Learn more by visiting the Iowa One Call website or call 811. Safe digging information is also available on the IUB website.
CRISIS INTERVENTION: SF 513 to make law enforcement reports about a person experiencing a mental health crisis, substance-related disorder crisis, or housing crisis would be kept confidential if no charges are filed. It would apply to records of law enforcement intervening in de-escalating conflicts or referring people to providers of mental health treatment, substance abuse, homelessness or other services.
It also would allow people to be held in provider facilities temporarily without their consent, Rep. Mary Wolfe, D-Clinton, warned.
SF 513 was approved 96-1.
RIIF BUDGET: The House voted 95-0 to approve the Rebuild Iowa Infrastructure Fund (RIIF) budget. HF 2579 calls for spending nearly $290 million, including $175 million in new appropriations. The budget represents an increase of $87 million over this year.
Rep. Jacob Bossman, R-Sioux City, said an unexpected increase in gambling revenue, which flows into RIIF, made it possible to increase spending. However, he warned that revenue likely will decrease as Nebraska casinos come online.
The major increase would be $12 million for the state sports tourism program to fund projects that promote sporting events, Bossman said. It increases the appropriation for major maintenance $8 million to $28 million. Another $3.2 million was earmarked for renovation and remodeling Department of Human Services’ facilities. State parks infrastructure would get an increase of $4 million.
The appropriation for security cameras on the Capitol Complex was increased $750,000 to $1 million and another $500,000 was included for the Capitol Complex monuments fund with the requirement of $2 of private fundraising for every $1 appropriated.
Several amendments offered by Democrats were rejected.
HEALTH AND HUMAN SERVICES: A $53.5 million increase in the state’s share of the $6 billion health and human services budget was approved 60-34 with only one Democrat voting “yes.”
HF 2578 calls for $2.1 billion in state funds, a 2.5 percent increase over this year. The House proposal is $39.5 million more than Gov. Kim Reynolds requested.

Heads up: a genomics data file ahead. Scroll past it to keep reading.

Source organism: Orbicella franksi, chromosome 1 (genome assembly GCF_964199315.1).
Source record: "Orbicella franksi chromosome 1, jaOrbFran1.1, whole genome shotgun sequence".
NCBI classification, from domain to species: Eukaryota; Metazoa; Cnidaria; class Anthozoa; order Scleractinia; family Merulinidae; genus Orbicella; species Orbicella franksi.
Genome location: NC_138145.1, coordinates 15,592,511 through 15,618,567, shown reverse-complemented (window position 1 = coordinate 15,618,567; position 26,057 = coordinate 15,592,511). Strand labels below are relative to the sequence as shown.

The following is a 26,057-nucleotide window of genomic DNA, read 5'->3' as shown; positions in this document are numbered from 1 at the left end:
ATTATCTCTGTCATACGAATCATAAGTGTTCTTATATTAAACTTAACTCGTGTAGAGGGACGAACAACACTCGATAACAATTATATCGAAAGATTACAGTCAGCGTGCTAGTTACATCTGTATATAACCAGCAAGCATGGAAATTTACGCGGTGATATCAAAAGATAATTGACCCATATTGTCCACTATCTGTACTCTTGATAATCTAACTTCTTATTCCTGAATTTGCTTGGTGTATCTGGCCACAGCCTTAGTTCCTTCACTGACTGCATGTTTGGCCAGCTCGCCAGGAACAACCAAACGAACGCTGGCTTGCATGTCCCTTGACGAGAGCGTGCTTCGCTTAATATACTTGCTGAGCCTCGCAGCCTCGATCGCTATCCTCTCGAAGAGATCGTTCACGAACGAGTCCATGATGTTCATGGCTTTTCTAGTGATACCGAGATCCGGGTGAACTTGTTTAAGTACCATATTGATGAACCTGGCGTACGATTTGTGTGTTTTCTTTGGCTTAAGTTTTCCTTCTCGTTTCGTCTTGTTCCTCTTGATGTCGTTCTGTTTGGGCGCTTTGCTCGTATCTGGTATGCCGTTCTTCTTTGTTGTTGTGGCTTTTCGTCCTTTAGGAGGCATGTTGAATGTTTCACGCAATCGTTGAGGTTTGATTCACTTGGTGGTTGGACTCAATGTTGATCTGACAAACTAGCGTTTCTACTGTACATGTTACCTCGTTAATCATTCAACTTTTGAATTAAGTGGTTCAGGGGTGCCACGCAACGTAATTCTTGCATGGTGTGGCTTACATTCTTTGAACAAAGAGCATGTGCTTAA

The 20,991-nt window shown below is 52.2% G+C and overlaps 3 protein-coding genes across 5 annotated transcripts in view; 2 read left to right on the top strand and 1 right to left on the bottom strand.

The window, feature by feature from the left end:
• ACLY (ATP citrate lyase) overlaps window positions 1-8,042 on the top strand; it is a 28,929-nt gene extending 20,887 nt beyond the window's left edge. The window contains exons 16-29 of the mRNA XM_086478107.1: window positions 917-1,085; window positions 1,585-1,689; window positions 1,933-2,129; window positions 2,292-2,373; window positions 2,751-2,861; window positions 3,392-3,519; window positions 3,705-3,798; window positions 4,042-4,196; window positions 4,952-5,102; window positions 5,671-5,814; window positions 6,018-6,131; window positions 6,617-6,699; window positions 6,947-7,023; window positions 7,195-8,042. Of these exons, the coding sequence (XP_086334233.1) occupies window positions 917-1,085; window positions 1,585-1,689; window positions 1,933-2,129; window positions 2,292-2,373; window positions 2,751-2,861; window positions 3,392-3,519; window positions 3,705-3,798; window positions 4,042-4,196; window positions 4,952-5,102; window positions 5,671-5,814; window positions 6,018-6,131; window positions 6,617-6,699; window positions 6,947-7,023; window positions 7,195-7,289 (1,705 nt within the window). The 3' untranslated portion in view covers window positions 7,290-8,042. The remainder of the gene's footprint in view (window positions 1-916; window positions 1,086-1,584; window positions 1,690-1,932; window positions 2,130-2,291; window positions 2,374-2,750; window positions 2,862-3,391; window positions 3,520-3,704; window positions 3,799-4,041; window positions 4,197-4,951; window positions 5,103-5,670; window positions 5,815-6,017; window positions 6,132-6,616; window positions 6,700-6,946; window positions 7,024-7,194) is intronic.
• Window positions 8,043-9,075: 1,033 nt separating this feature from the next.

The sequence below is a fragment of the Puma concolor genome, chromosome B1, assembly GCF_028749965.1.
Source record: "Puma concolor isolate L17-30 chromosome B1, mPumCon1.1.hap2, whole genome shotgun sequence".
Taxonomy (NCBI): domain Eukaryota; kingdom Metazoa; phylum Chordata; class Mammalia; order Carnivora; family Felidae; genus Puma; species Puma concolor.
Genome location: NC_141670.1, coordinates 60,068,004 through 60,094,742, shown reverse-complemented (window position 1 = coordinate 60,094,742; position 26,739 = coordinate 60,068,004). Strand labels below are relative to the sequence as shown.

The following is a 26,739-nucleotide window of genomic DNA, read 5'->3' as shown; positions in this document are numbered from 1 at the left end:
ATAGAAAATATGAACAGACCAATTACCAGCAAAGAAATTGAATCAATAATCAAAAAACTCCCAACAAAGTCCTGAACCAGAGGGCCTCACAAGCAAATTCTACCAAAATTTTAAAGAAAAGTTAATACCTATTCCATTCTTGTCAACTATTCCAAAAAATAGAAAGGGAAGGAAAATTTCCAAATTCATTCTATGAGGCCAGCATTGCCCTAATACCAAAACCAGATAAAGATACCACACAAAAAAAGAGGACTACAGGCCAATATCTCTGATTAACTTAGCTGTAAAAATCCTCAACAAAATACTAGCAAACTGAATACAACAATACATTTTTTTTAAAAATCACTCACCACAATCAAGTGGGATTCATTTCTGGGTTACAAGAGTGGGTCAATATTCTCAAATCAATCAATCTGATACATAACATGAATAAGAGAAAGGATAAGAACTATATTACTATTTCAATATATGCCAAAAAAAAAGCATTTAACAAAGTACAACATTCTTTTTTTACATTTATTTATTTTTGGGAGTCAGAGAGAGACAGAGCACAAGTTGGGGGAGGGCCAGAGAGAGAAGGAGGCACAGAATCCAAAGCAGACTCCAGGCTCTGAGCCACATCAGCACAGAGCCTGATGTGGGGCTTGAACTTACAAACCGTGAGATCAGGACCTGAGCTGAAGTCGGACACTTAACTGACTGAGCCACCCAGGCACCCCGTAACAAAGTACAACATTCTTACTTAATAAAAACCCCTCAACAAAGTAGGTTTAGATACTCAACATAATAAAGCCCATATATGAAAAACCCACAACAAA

Major increases include $14.6 million for child and family services for shelter care and qualified residential treatment programs, $7.4 million to reduce the intellectual disabilities waitlist, $4 million for rural home health incentives, $3.12 million for a provider rate increase for those serving Iowans with intellectual disabilities, and $3 million for behavioral health intervention services.
The budget would fully fund the resource centers at Woodward and Glenwood, which are under federal Department of Justice investigation. It would add $5.2 million for Department of Human Services field operations for 50 more full-time equivalent staff positions and current operations.
Amendments to fund programs for dementia, spina bifida, poison control, opioid treatment, dental treatment, child protections centers, child care worker wages, a psychiatric unit at Cherokee Mental Health Institute, sex offender treatment, foster families and refugees were all rejected. They would have added more than $75 million to the budget, according to Health and Human Resources budget chairman, Rep. Joel Fry, R-Osceola. Another, to create a Class C felony for the sale, manufacture, distribution, prescription and dispensing of all abortifacient drugs, was ruled not germane to the bill.
Gazette Des Moines Bureau